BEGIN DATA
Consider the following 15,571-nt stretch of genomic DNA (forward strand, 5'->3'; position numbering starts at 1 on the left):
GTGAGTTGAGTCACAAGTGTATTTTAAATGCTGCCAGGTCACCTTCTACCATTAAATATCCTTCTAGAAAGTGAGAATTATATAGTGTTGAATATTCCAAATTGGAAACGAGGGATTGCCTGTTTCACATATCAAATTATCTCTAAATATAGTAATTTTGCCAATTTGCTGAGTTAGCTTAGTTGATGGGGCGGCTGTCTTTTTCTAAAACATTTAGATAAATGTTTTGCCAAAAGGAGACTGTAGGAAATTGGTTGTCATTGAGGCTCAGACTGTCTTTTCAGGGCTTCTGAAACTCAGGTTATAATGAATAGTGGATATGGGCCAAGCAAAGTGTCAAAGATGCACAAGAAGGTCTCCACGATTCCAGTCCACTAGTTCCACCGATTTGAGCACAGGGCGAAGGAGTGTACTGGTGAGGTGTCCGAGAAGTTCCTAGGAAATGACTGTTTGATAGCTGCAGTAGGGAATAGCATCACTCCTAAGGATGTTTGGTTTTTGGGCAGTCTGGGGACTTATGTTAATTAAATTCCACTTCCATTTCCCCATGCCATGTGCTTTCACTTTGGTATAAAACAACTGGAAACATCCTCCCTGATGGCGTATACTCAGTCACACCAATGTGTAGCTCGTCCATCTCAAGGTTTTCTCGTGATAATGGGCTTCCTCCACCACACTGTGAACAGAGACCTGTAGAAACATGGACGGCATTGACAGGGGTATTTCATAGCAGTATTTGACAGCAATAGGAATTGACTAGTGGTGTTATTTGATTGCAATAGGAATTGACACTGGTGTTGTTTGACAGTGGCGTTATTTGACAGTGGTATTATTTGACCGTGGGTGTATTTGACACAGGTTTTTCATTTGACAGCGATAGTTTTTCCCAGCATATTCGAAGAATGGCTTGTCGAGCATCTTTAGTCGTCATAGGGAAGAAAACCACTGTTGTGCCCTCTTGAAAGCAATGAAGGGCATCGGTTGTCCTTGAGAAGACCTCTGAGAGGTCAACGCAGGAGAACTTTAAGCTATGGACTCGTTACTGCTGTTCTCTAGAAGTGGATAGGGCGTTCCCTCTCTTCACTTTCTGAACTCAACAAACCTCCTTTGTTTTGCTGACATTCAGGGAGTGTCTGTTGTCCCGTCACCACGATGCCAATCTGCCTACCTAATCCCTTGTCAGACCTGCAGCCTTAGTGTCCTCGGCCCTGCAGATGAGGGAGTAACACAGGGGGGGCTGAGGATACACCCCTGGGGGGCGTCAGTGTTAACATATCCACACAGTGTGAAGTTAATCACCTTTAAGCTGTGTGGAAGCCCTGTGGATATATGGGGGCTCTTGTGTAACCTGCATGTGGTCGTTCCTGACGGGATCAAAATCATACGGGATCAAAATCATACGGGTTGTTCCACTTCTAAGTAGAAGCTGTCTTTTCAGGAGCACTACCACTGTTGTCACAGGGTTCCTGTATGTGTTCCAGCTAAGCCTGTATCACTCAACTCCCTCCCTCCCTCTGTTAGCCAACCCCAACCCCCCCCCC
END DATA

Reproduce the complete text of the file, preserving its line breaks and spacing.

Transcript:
Consider the following 15,571-nt stretch of genomic DNA (forward strand, 5'->3'; position numbering starts at 1 on the left):
GTGAGTTGAGTCACAAGTGTATTTTAAATGCTGCCAGGTCACCTTCTACCATTAAATATCCTTCTAGAAAGTGAGAATTATATAGTGTTGAATATTCCAAATTGGAAACGAGGGATTGCCTGTTTCACATATCAAATTATCTCTAAATATAGTAATTTTGCCAATTTGCTGAGTTAGCTTAGTTGATGGGGCGGCTGTCTTTTTCTAAAACATTTAGATAAATGTTTTGCCAAAAGGAGACTGTAGGAAATTGGTTGTCATTGAGGCTCAGACTGTCTTTTCAGGGCTTCTGAAACTCAGGTTATAATGAATAGTGGATATGGGCCAAGCAAAGTGTCAAAGATGCACAAGAAGGTCTCCACGATTCCAGTCCACTAGTTCCACCGATTTGAGCACAGGGCGAAGGAGTGTACTGGTGAGGTGTCCGAGAAGTTCCTAGGAAATGACTGTTTGATAGCTGCAGTAGGGAATAGCATCACTCCTAAGGATGTTTGGTTTTTGGGCAGTCTGGGGACTTATGTTAATTAAATTCCACTTCCATTTCCCCATGCCATGTGCTTTCACTTTGGTATAAAACAACTGGAAACATCCTCCCTGATGGCGTATACTCAGTCACACCAATGTGTAGCTCGTCCATCTCAAGGTTTTCTCGTGATAATGGGCTTCCTCCACCACACTGTGAACAGAGACCTGTAGAAACATGGACGGCATTGACAGGGGTATTTCATAGCAGTATTTGACAGCAATAGGAATTGACTAGTGGTGTTATTTGATTGCAATAGGAATTGACACTGGTGTTGTTTGACAGTGGCGTTATTTGACAGTGGTATTATTTGACCGTGGGTGTATTTGACACAGGTTTTTCATTTGACAGCGATAGTTTTTCCCAGCATATTCGAAGAATGGCTTGTCGAGCATCTTTAGTCGTCATAGGGAAGAAAACCACTGTTGTGCCCTCTTGAAAGCAATGAAGGGCATCGGTTGTCCTTGAGAAGACCTCTGAGAGGTCAACGCAGGAGAACTTTAAGCTATGGACTCGTTACTGCTGTTCTCTAGAAGTGGATAGGGCGTTCCCTCTCTTCACTTTCTGAACTCAACAAACCTCCTTTGTTTTGCTGACATTCAGGGAGTGTCTGTTGTCCCGTCACCACGATGCCAATCTGCCTACCTAATCCCTTGTCAGACCTGCAGCCTTAGTGTCCTCGGCCCTGCAGATGAGGGAGTAACACAGGGGGGGCTGAGGATACACCCCTGGGGGGCGTCAGTGTTAACATATCCACACAGTGTGAAGTTAATCACCTTTAAGCTGTGTGGAAGCCCTGTGGATATATGGGGGCTCTTGTGTAACCTGCATGTGGTCGTTCCTGACGGGATCAAAATCATACGGGATCAAAATCATACGGGTTGTTCCACTTCTAAGTAGAAGCTGTCTTTTCAGGAGCACTACCACTGTTGTCACAGGGTTCCTGTATGTGTTCCAGCTAAGCCTGTATCACTCAACTCCCTCCCTCCCTCTGTTAGCCAACCCCAACCCCCCCCCC